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Date: Thursday, March 14th, 2013, 07:25
Category: Hardware, iPad, News, Patents

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It’s sort of a weird patent application, but apparently it’s been pushed through.

Per 9to5Mac, Apple on Thursday published an Apple patent application that details a system of inductively charging an iPad through the Smart Cover. The idea is that rather than plugging in the iPad, the Smart Cover would include an inductive power transmitter that would allow it to pair with an inductive power transceiver embedded into the iPad. The result is the Smart Cover would become a wireless charging station, connecting to an external power source, and allowing you to power your iPad in various positions. Apple also explained that it could use “ambient power gathering devices, such as solar cells, can be used to gather ambient power (such as sunlight) to be stored internally in the flap for later inductive transfer.”

A method for wireless powering a tablet device, comprising: determining if a protective cover is in a closed configuration with respect to the tablet device; enabling a wireless power receiver circuit in the tablet device when it is determined that the protective cover is in the closed configuration with respect to the tablet device; and wirelessly receiving power from a wireless power transmitter associated with the protective cover.

Apple described the advanced Smart Cover as including multiple power transmitters to allow the iPad to charge even when using the case, for example, as a stand to prop up the device. Alternatively, the cover could continue charging the device when in the closed position or when an iPad is placed on top:

The method as recited in claim 10, the method further comprising: determining that the tablet device is positioned relative to a flat surface at a viewing angle; and enabling a second wireless power receiver circuit only when it is determined that the tablet device is in the portable mode and is positioned relative to the flat surface at the viewing angle and the tablet device is configured to present video by the display. An apparatus for wireless powering a tablet device, comprising: means for determining if a protective cover is in a closed configuration with respect to the tablet device; means for enabling a wireless power receiver circuit in the tablet device when it is determined that the protective cover is in the closed configuration with respect to the tablet device; and means for wirelessly receiving power from a wireless power transmitter associated with the protective cover.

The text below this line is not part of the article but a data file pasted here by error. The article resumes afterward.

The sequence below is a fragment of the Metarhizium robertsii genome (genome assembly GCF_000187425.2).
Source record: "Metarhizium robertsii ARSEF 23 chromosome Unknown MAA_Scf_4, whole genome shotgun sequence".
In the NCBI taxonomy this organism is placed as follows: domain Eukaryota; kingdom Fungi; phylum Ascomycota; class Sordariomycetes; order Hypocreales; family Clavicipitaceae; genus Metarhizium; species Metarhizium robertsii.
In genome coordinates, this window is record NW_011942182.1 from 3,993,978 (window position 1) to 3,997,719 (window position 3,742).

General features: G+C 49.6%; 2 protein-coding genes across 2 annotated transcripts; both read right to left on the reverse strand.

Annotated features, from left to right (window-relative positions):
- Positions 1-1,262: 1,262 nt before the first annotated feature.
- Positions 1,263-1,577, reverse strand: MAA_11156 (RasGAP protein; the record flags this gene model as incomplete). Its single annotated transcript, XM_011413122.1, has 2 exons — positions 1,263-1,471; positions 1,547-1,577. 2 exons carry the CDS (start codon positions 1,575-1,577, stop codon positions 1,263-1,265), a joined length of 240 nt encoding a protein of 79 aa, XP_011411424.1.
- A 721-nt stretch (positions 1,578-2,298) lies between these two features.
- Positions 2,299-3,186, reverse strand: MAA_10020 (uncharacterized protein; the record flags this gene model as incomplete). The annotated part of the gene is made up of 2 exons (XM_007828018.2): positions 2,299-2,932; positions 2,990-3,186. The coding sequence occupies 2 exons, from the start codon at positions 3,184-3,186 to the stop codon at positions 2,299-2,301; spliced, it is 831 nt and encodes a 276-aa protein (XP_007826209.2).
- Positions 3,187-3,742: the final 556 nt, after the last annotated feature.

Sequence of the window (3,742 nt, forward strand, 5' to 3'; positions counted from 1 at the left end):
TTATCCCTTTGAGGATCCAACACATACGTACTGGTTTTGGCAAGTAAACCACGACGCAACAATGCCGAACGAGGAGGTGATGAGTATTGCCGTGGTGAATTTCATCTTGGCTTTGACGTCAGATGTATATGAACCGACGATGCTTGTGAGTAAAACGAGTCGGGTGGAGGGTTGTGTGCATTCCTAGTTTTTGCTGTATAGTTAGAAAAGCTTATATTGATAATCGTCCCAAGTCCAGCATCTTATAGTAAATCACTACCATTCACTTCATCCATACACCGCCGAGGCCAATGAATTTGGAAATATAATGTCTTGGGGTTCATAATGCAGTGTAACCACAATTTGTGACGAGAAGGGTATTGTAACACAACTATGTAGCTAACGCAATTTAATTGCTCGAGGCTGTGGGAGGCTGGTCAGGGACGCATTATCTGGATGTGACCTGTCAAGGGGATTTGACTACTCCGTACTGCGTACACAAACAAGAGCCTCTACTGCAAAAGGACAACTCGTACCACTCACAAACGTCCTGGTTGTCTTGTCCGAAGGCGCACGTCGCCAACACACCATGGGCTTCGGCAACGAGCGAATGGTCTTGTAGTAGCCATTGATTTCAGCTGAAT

13. The apparatus as recited in claim 12, the tablet device further comprising; a battery; a display; and a sensor arranged to detect an external stimulus only when the protective cover is in the closed configuration with respect to the display.

The system described in the patent would be similar to wireless charging systems already available on the market, something that Apple’s Phil Schiller recently described as “more complicated” than Apple’s current solution:

As for wireless charging, Schiller notes that the wireless charging systems still have to be plugged into the wall, so it’s not clear how much convenience they add. The widely-adopted USB cord, meanwhile, can charge in wall outlets, computers and even on airplanes, he said. “Having to create another device you have to plug into the wall is actually, for most situations, more complicated,” Schiller said.

Stay tuned for additional details as they become available.

Satechi releases powered 10-port USB 3.0 hub

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Date: Wednesday, March 13th, 2013, 07:22
Category: Accessory, News

If you were hoping for the mother of all 10-port USB 3.0 hubs with nifty power management controls, this might be it.

Per 9to5Mac, accessory maker Satechi has unveiled a 10-port USB 3.0 adapter complete with three separate banks, power management and includes a 2.1A iPad charging port.

The device is currently retailing for about US$49.99 on Amazon.com and yon nifty video can be seen below:



As always, if you’ve seen anything entirely new, cool or nifty for the Mac road warrior, please let us know in the comments.

Second lockscreen bypass exploit discovered in iOS 6.1, data vulnerable via USB connection

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Date: Tuesday, February 26th, 2013, 07:07
Category: Hack, iOS, News, security, Software

Apple either needs to assign its iOS security people some business hammocks or take their current ones away…

A second iOS 6.1 bug has been discovered that gives access to contacts, photos and more. The vulnerability uses a similar method as the one disclosed previously, though it apparently gives access to more user data when the phone is plugged into a computer.